This week UK Labour MP David Lammy criticised Comic Relief after they released photographs for the 2019 campaign. The criticism was for using Stacey Dooley and other celebrities to reinforce white saviour attitudes and promote poverty tourism. But what does this all mean, and what are the right things to do when it comes to fundraising and supporting development?
What’s all the fuss about white saviour stereotypes in charity appeals
For decades, initiatives like Comic relief, and other telethons have raised billions of pounds, euros and dollars for development initiatives and aid programs across the world. So some people might ask, how can they be doing a bad thing?
The Real Heroes
These days we have increased awareness about reinforcing stereotypes of “poor helpless” groups. The issue is whether Comic Relief viewers are unwittingly supporting the idea that developing nations are unable to address their challenges and advance their societies without a colonial-style benefactor to “save” them from their fate.
Does this mean we shouldn’t be giving to these charities and initiatives? That our money is not needed? Absolutely not! In many cases, the funds raised by these events can support the work of those people on the ground for years to come.
The problem lies with how we present the “heroes” behind this great work. Yes, celebrities can bring attention to an issue and open our eyes to situations we had not considered, but the REAL heroes are those workers on the ground who live and breathe the programs, 24/7, 365 days a year. These are the social workers, healthcare providers, caregivers, teachers, community leaders, engaged family members and all the other tens of hundreds of support workers and locals who work together to improve the lives of those around them.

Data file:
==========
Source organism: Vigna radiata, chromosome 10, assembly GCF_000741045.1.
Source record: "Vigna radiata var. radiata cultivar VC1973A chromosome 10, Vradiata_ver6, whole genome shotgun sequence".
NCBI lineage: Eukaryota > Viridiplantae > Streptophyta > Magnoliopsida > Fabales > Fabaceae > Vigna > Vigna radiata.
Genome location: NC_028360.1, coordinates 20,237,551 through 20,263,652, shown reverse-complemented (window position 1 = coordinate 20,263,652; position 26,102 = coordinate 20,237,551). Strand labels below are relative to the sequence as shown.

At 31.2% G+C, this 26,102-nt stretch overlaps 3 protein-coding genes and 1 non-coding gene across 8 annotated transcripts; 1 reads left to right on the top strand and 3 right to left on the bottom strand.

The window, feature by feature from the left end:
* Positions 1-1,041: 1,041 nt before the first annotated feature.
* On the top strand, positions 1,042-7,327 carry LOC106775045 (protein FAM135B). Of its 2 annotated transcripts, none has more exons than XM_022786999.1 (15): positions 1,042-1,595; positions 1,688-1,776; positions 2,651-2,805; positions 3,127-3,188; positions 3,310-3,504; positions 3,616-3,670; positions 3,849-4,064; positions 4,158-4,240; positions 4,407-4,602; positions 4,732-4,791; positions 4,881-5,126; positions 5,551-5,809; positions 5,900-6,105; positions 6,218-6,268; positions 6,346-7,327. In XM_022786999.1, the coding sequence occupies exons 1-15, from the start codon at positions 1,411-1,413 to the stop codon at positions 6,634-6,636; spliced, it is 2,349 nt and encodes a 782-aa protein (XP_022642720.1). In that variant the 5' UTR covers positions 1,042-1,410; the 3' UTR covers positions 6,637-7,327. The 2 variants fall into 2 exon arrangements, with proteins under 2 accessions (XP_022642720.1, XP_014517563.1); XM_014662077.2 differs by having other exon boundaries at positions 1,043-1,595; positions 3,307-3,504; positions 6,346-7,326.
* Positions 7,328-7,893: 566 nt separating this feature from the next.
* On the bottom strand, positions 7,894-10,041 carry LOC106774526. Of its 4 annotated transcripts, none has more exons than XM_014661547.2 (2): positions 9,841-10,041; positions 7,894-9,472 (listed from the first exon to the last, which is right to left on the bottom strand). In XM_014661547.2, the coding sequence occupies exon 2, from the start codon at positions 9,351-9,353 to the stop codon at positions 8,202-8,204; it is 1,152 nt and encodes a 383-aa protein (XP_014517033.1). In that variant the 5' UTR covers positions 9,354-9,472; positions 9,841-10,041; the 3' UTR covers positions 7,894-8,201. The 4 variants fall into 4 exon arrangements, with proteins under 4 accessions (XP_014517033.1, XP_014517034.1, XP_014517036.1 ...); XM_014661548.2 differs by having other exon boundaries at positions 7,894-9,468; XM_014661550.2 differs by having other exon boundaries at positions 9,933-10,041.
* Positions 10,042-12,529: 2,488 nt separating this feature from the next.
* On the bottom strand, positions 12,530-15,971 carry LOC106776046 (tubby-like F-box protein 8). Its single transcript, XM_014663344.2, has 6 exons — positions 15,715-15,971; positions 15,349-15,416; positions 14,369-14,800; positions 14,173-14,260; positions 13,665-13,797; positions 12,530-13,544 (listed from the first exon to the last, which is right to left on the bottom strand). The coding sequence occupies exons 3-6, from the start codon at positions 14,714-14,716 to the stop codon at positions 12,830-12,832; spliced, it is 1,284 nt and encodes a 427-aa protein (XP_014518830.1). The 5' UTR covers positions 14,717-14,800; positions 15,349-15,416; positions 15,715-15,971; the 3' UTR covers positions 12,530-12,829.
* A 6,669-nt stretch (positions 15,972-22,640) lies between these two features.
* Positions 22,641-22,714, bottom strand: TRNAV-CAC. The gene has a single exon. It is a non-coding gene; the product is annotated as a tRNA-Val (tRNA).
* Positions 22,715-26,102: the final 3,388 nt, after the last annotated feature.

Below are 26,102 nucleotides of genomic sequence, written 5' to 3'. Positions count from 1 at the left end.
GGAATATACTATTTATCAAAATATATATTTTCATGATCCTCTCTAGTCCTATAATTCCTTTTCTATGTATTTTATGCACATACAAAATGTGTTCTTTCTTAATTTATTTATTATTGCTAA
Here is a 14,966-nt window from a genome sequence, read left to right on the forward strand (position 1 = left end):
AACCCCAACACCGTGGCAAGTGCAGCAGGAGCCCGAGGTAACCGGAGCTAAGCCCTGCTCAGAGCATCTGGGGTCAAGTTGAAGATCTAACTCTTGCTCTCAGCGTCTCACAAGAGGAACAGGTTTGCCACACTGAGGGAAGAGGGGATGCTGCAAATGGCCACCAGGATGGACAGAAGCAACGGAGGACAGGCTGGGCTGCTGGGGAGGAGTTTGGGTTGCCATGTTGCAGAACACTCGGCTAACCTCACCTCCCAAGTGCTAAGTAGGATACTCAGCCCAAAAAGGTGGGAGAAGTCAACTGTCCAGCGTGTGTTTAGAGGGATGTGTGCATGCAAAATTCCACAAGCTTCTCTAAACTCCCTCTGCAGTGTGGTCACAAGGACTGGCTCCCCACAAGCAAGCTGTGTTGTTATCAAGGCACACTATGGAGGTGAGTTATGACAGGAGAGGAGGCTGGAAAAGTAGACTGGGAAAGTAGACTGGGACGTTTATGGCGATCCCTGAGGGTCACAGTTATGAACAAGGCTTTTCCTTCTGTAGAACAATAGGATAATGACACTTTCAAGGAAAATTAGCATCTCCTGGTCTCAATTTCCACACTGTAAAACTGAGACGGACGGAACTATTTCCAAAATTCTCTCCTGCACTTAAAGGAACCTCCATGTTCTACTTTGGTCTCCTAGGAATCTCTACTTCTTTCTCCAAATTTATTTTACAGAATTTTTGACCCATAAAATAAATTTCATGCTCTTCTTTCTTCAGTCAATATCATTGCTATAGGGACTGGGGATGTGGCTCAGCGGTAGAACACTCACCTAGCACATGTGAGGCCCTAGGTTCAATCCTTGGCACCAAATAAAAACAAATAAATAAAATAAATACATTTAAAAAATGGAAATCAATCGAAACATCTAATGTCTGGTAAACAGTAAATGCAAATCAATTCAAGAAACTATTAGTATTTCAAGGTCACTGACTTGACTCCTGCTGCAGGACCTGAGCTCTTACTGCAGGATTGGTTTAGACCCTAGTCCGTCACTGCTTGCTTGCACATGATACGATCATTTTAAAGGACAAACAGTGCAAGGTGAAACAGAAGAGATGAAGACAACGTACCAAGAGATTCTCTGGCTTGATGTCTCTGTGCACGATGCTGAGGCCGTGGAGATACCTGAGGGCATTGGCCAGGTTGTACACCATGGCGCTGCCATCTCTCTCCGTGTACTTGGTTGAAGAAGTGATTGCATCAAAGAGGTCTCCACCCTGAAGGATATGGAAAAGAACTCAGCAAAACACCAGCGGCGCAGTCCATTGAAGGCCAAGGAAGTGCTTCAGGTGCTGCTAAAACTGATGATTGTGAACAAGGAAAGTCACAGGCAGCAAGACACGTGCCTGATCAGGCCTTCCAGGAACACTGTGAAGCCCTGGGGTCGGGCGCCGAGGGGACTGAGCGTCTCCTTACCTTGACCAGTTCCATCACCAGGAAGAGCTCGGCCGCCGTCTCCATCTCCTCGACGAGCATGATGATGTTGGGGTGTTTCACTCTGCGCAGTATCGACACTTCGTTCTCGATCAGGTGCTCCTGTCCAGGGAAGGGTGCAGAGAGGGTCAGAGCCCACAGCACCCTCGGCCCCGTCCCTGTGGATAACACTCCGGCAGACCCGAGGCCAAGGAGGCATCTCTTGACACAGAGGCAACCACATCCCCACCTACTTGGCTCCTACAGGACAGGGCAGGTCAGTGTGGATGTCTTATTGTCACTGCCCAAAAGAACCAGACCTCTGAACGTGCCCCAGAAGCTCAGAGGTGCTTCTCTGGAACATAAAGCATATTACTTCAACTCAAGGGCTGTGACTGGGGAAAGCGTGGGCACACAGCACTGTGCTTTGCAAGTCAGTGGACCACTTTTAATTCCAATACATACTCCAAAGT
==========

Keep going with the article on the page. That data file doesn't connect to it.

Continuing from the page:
But these heroes are not the people we know, that we can relate to, that we can care about. They are faceless and voiceless and they are quietly getting on with the real hard work. We don’t know what they are doing, let alone care about how we can help them.
And the desire to help must never be condemned. Our sense of charity, altruism, compassion and social conscience is what makes us a civilized society. It should be celebrated and channelled to address the inequalities of our world and build a better place.
So where does this leave us? How can we do “the right thing”?
For a start, we need to recognize that everyone in this conversation starts with the best intentions. It is no-one’s conscious plan to turn beneficiaries into helpless victims or to claim credit for the work of those who are busting a gut before and after the cameras pack away. It is more likely that this perspective is one that was overlooked when statistics told them that a picture that can bring the audience to tears is one that brings in the greatest donations.
Now that we recognize this, we can’t make villains of those who went before, we can only make sure we have the conversation now and adapt to ensure the best outcomes going forward.
Looking to the future
Maybe we need to take a leaf out of what we have learned from a different type of celebrity show – the reality TV star. Talent shows like X-factor have made a killing out of presenting us the unsung heroes who have overcome adversity to “make it” on the show, without a dry eye in the house. Maybe the future can help us celebrate the real heroes out there, who are getting on with changing the world without our help. Celebrities can approach charity more like Ant and Dec – presenting the stars of the show. The audience can support them with their votes as they call in to pledge their support – though I think we can all agree that we can do away with the judges all together!
So with all this in mind, we want everyone to stay engaged in development, not get turned off by the minefield of ethical issues and the fear that their efforts to do good can be interpreted as negatives. Like becoming a volunteer, it is important to consider all the perspectives, respect and give credit to the real heroes who work tirelessly on important initiatives before and after our short time of walking alongside them on their journeys.
Recognizing that our understanding of the issues that we work on, and the small celebrity roles we have in our lives back at home, gives us the responsibility to bring awareness to the issues and a voice to the real heroes.
We would love to hear your thought on this issue and how you feel we can all be better global citizens?